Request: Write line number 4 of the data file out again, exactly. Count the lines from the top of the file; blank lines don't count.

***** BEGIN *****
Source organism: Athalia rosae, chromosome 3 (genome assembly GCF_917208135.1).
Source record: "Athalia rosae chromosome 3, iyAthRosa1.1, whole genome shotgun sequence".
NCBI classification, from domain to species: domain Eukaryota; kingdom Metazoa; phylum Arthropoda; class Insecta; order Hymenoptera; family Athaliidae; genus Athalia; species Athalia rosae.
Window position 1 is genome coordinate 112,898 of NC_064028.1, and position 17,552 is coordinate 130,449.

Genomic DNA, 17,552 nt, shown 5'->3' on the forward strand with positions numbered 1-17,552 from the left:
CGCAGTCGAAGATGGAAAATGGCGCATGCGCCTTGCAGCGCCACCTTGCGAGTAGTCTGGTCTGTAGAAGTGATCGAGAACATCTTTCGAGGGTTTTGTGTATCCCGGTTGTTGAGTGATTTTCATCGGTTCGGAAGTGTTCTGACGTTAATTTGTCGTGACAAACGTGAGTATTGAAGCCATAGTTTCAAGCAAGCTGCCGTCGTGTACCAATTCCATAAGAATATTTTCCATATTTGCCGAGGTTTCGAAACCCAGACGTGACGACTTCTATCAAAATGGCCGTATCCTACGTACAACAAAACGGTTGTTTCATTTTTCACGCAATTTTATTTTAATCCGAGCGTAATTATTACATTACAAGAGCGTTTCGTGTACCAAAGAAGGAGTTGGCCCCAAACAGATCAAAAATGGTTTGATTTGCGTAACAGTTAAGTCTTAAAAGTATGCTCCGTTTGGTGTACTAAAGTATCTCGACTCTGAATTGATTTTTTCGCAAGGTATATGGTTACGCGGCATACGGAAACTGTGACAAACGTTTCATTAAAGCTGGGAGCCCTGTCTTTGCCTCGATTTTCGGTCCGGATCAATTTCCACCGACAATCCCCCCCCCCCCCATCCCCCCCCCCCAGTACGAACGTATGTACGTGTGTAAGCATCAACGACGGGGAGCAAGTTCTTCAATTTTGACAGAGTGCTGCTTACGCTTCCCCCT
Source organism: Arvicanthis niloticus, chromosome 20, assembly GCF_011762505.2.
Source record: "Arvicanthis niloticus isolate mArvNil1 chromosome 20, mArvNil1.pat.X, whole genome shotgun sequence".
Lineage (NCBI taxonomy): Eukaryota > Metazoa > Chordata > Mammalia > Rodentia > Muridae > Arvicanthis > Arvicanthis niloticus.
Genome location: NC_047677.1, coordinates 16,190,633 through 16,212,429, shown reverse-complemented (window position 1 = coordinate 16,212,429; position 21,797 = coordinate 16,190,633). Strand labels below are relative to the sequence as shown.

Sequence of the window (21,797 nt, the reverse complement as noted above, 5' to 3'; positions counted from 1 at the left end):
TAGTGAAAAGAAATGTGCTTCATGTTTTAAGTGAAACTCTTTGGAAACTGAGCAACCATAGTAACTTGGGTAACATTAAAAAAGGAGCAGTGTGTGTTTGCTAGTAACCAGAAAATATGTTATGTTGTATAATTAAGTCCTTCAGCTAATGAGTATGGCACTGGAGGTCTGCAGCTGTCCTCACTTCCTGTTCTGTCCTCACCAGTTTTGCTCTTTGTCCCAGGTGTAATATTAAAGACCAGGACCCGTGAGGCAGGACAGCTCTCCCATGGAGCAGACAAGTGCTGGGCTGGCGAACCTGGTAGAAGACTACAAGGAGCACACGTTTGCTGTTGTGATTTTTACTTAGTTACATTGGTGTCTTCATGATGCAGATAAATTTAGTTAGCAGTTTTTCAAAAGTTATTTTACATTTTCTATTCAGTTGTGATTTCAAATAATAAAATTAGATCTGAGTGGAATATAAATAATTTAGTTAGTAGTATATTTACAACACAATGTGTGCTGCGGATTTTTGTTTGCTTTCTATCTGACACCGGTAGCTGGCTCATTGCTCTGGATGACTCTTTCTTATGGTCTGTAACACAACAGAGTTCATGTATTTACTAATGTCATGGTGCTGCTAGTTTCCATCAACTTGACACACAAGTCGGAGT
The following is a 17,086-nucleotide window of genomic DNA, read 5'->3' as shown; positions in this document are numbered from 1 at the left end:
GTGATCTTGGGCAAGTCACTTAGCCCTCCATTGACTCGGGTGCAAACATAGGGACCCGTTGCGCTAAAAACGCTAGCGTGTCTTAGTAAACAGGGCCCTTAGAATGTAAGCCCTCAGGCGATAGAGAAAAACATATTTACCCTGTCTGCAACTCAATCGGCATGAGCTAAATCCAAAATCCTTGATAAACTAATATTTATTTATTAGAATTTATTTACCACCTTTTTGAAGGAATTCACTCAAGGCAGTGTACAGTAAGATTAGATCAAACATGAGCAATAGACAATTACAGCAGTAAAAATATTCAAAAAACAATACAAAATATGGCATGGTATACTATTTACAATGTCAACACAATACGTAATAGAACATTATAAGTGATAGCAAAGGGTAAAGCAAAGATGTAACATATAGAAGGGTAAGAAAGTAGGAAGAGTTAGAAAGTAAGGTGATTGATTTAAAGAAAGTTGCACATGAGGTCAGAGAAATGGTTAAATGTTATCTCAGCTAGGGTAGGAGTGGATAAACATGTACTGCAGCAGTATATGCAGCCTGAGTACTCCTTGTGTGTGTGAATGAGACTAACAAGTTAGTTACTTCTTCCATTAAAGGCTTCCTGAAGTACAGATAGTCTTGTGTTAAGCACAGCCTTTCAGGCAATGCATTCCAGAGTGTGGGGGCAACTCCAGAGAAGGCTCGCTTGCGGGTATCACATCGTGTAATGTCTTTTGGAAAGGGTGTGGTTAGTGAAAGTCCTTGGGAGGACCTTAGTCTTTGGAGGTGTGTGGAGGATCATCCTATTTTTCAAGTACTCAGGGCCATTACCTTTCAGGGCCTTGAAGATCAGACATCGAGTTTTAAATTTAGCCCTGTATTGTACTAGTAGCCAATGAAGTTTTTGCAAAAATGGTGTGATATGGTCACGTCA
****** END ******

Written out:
Window position 1 is genome coordinate 112,898 of NC_064028.1, and position 17,552 is coordinate 130,449.